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Alvarado v. Superior Court of California

The Superior Court of the County of Los Angeles referred people who owed court fines and fees for traffic tickets to the Department of Motor Vehicles (DMV) without any inquiry into the individual’s ability to pay. A referral to the DMV resulted in the suspension of the person’s driver’s license.

Roberts et al. v. Black et al.

Fifteen percent of the Bogalusa City Court’s revenue is derived from court fines and fees. Judge Black gives indigent defendants the options of jail for nonpayment of fines and fees or the payment of an illegal $50 extension fee to buy additional time to pay their court debt.

City of Slater v. State (Missouri)

This case challenged the constitutionality of a $3 surcharge imposed on litigants in municipal court for the sheriff’s retirement fund. The trial court dismissed for lack of standing. The appellants claimed to have standing as taxpayers, administrators, and as one who paid the surcharge.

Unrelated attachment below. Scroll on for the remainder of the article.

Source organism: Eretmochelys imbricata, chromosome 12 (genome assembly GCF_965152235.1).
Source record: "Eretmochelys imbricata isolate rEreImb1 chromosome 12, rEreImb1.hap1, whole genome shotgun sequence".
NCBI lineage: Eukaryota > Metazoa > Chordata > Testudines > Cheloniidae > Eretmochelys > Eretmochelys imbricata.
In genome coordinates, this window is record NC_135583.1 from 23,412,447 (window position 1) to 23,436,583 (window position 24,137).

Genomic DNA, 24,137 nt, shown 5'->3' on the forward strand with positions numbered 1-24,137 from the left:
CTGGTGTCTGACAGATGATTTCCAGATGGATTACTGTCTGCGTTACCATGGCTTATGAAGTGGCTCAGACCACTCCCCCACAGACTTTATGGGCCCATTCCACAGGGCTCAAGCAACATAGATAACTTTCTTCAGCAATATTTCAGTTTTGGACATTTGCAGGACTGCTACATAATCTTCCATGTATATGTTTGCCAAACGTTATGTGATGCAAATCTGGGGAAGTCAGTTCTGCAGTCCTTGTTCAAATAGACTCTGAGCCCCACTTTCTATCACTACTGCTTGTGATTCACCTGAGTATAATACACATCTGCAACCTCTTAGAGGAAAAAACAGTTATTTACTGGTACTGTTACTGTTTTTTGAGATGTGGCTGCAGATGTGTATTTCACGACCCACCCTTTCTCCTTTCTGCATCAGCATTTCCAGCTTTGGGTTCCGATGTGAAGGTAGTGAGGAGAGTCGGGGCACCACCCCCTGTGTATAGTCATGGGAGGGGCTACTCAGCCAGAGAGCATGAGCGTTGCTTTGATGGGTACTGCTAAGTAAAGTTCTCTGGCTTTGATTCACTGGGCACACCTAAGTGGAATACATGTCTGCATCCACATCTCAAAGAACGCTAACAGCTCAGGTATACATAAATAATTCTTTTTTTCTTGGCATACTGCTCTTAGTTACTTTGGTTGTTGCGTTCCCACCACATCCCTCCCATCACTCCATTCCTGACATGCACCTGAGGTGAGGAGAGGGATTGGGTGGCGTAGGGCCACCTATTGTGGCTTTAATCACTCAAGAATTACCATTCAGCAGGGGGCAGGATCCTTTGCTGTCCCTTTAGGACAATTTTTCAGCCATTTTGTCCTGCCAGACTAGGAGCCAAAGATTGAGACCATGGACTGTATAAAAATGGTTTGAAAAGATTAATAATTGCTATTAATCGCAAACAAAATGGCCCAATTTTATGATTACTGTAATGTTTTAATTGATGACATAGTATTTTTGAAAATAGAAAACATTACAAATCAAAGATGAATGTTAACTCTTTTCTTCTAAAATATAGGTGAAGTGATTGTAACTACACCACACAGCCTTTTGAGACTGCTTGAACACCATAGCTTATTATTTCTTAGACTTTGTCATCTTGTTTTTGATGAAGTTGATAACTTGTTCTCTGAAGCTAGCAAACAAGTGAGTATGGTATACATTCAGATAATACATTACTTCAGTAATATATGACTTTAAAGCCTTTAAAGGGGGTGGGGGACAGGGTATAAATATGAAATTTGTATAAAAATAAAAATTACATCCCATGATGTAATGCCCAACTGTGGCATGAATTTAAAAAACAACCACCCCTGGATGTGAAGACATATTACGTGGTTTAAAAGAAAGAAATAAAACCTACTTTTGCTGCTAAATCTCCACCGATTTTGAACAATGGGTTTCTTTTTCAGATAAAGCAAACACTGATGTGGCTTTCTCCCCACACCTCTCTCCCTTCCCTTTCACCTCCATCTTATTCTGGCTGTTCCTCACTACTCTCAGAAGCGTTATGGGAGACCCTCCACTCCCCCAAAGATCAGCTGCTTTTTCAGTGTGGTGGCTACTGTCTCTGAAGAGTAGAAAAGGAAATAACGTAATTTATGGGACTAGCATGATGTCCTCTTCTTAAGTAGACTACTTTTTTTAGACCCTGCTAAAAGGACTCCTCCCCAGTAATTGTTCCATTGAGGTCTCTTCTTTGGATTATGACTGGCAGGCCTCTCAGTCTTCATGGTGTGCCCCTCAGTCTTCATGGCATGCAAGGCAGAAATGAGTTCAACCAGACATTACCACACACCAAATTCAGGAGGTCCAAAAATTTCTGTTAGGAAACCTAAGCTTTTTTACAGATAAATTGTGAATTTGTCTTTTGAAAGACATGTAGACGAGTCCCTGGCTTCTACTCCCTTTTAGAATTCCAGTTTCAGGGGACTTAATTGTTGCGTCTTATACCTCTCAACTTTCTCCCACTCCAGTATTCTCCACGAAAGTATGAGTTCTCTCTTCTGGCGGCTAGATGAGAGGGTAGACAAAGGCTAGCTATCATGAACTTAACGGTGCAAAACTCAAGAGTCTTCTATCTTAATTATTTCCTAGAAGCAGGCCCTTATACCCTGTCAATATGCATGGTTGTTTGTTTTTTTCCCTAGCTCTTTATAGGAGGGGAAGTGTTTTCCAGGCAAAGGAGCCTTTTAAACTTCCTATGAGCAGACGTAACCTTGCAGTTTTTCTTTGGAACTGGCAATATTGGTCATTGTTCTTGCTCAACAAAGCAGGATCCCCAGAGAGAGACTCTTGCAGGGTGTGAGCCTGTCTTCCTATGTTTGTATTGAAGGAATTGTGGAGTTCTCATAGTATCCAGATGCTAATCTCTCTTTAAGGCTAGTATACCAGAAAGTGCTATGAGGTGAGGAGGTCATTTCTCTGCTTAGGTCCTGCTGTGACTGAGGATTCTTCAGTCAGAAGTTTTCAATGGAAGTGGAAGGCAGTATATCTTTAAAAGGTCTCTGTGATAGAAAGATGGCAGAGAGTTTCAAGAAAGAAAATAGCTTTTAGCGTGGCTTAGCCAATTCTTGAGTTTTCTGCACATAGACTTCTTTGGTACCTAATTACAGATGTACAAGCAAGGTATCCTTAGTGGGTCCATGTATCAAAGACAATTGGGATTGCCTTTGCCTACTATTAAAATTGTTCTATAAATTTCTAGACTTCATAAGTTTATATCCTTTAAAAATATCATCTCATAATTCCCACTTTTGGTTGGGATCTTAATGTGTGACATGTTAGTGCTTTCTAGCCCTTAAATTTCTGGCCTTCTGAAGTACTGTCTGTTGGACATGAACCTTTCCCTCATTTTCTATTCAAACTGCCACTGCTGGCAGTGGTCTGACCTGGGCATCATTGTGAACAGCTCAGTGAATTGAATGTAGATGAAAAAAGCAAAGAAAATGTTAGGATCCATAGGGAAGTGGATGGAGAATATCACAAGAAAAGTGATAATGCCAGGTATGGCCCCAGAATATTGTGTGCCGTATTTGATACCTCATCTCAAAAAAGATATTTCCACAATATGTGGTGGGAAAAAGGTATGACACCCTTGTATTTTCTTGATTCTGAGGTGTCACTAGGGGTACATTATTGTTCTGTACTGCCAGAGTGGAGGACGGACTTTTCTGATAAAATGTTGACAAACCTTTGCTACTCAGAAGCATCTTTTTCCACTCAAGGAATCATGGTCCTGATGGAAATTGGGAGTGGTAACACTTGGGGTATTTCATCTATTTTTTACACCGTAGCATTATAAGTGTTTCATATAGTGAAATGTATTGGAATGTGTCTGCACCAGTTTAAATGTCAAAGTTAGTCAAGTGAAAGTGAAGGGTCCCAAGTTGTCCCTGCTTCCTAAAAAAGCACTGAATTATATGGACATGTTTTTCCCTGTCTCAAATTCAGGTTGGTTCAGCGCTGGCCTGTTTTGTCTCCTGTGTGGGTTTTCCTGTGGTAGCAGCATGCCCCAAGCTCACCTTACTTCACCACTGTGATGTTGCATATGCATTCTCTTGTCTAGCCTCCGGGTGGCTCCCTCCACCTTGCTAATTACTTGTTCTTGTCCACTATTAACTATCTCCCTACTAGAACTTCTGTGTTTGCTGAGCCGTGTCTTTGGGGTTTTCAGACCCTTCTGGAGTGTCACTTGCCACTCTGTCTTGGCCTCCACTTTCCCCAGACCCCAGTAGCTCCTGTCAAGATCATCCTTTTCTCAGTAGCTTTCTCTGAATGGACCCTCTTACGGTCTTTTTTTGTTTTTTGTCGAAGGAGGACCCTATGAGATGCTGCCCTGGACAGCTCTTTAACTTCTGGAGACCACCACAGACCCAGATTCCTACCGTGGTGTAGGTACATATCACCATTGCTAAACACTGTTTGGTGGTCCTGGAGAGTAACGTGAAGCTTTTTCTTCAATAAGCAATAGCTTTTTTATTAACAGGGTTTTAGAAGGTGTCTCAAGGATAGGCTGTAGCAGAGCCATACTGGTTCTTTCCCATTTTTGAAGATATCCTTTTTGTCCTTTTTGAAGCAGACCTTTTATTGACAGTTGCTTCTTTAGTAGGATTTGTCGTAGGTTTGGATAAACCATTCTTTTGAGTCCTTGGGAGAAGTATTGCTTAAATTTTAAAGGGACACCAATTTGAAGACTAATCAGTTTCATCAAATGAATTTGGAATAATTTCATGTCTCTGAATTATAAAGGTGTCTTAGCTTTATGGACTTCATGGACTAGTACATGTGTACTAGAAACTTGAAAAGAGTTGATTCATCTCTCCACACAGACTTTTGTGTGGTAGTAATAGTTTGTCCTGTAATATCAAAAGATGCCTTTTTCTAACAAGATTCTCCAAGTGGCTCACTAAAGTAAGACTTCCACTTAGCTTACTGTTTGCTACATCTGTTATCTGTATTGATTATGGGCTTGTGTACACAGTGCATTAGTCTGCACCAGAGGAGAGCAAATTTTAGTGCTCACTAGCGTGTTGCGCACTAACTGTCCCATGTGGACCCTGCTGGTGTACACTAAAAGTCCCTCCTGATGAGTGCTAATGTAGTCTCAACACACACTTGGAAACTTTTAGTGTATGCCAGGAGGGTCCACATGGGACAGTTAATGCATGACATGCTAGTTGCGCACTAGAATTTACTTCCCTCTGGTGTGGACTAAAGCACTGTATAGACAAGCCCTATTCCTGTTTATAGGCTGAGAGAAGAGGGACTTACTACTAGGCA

Nelson v. Colorado

The question before the U.S. Supreme Court was whether the State is required to return court fines and fees paid upon conviction when the conviction is reversed on appeal. Both Petitioners’ convictions were reversed on appeal, and they sought a refund of the fines and fees they paid.

Luse v. Sentinel Offender Services

The case alleged that Sentinel’s practice of requiring people under its supervision to pay for and undergo drug testing without a court order violated due process and constituted an unconstitutional search.

United States v. City of Ferguson

The complaint alleged, among other things, that the City’s conduct related to the imposition and enforcement of fines and fees for traffic and other municipal code violations was unconstitutional.
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